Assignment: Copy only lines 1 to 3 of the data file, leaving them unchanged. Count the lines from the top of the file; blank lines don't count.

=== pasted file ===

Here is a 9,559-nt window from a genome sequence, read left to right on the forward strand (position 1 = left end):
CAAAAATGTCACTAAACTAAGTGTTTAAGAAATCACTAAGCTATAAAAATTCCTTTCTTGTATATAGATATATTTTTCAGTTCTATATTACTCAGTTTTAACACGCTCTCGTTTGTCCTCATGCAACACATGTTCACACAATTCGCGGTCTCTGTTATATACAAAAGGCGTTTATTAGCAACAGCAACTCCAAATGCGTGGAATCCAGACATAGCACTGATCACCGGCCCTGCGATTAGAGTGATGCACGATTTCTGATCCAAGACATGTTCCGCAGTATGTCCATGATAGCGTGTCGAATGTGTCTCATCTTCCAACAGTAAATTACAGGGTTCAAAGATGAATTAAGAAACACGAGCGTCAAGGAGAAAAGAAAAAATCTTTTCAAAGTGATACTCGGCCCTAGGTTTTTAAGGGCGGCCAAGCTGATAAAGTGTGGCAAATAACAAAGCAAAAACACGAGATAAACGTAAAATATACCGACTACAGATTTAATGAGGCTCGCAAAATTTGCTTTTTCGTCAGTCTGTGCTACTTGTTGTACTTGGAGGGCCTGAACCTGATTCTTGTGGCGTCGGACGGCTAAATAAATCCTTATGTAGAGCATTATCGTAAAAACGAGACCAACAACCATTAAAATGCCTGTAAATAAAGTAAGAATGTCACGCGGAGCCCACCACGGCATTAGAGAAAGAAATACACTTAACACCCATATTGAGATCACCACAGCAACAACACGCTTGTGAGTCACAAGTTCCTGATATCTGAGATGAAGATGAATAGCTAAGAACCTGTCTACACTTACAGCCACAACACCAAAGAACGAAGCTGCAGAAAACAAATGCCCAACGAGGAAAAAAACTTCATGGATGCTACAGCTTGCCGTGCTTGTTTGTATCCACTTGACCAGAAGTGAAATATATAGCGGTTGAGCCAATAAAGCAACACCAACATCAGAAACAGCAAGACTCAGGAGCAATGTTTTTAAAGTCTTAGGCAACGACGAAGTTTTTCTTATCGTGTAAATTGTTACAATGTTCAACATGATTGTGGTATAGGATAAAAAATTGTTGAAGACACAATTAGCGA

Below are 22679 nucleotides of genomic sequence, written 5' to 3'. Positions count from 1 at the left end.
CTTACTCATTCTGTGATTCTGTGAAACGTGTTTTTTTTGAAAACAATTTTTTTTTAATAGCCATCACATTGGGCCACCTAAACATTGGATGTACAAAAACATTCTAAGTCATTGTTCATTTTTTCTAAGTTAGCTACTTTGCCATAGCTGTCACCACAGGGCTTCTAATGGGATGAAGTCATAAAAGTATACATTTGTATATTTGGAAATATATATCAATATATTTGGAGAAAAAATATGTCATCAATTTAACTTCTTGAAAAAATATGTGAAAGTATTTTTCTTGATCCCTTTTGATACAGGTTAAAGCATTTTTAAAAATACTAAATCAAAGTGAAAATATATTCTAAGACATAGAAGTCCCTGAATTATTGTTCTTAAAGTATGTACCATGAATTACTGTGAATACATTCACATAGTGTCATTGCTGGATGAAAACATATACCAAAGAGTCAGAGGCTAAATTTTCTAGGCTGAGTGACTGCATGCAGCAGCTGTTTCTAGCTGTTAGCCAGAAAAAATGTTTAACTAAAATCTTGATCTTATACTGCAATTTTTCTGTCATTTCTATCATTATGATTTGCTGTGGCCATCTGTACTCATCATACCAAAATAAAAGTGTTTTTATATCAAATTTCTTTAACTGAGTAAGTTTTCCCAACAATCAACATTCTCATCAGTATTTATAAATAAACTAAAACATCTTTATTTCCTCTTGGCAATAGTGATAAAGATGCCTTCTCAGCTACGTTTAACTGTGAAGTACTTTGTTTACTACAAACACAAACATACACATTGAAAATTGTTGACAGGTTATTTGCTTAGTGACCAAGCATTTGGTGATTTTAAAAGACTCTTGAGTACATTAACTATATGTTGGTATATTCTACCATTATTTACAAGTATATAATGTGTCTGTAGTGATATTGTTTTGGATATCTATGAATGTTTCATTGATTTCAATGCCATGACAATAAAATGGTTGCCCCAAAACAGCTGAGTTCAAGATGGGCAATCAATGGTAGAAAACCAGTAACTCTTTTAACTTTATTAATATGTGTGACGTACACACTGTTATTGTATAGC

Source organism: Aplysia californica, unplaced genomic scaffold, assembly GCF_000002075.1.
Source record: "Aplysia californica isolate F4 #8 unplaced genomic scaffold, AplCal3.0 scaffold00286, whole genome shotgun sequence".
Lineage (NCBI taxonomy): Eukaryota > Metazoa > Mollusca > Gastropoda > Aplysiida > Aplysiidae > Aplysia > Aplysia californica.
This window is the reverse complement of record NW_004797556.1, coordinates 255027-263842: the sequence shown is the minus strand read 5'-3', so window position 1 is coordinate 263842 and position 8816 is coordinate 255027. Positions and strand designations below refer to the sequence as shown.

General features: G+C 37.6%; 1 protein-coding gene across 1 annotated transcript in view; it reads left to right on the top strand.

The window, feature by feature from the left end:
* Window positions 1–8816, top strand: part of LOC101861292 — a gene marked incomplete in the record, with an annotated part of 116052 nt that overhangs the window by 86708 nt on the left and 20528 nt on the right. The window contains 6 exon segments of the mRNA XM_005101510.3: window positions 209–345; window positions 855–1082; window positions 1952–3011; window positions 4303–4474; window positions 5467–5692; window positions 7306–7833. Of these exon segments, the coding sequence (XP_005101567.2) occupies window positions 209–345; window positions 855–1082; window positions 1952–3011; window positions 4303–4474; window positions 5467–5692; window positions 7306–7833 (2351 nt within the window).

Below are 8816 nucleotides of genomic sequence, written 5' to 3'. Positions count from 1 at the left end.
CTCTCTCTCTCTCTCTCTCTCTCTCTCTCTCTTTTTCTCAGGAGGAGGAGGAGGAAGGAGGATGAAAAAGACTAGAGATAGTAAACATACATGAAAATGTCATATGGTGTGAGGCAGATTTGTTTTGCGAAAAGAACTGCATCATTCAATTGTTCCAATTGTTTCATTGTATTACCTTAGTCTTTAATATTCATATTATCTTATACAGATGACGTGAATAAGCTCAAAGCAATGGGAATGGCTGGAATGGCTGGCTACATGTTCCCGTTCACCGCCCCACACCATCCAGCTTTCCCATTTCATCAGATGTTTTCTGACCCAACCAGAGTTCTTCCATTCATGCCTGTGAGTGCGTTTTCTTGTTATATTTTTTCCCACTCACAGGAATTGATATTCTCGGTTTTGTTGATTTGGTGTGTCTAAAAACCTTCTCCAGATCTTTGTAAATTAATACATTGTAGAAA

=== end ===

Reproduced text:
Here is a 9,559-nt window from a genome sequence, read left to right on the forward strand (position 1 = left end):
CAAAAATGTCACTAAACTAAGTGTTTAAGAAATCACTAAGCTATAAAAATTCCTTTCTTGTATATAGATATATTTTTCAGTTCTATATTACTCAGTTTTAACACGCTCTCGTTTGTCCTCATGCAACACATGTTCACACAATTCGCGGTCTCTGTTATATACAAAAGGCGTTTATTAGCAACAGCAACTCCAAATGCGTGGAATCCAGACATAGCACTGATCACCGGCCCTGCGATTAGAGTGATGCACGATTTCTGATCCAAGACATGTTCCGCAGTATGTCCATGATAGCGTGTCGAATGTGTCTCATCTTCCAACAGTAAATTACAGGGTTCAAAGATGAATTAAGAAACACGAGCGTCAAGGAGAAAAGAAAAAATCTTTTCAAAGTGATACTCGGCCCTAGGTTTTTAAGGGCGGCCAAGCTGATAAAGTGTGGCAAATAACAAAGCAAAAACACGAGATAAACGTAAAATATACCGACTACAGATTTAATGAGGCTCGCAAAATTTGCTTTTTCGTCAGTCTGTGCTACTTGTTGTACTTGGAGGGCCTGAACCTGATTCTTGTGGCGTCGGACGGCTAAATAAATCCTTATGTAGAGCATTATCGTAAAAACGAGACCAACAACCATTAAAATGCCTGTAAATAAAGTAAGAATGTCACGCGGAGCCCACCACGGCATTAGAGAAAGAAATACACTTAACACCCATATTGAGATCACCACAGCAACAACACGCTTGTGAGTCACAAGTTCCTGATATCTGAGATGAAGATGAATAGCTAAGAACCTGTCTACACTTACAGCCACAACACCAAAGAACGAAGCTGCAGAAAACAAATGCCCAACGAGGAAAAAAACTTCATGGATGCTACAGCTTGCCGTGCTTGTTTGTATCCACTTGACCAGAAGTGAAATATATAGCGGTTGAGCCAATAAAGCAACACCAACATCAGAAACAGCAAGACTCAGGAGCAATGTTTTTAAAGTCTTAGGCAACGACGAAGTTTTTCTTATCGTGTAAATTGTTACAATGTTCAACATGATTGTGGTATAGGATAAAAAATTGTTGAAGACACAATTAGCGA

Below are 22679 nucleotides of genomic sequence, written 5' to 3'. Positions count from 1 at the left end.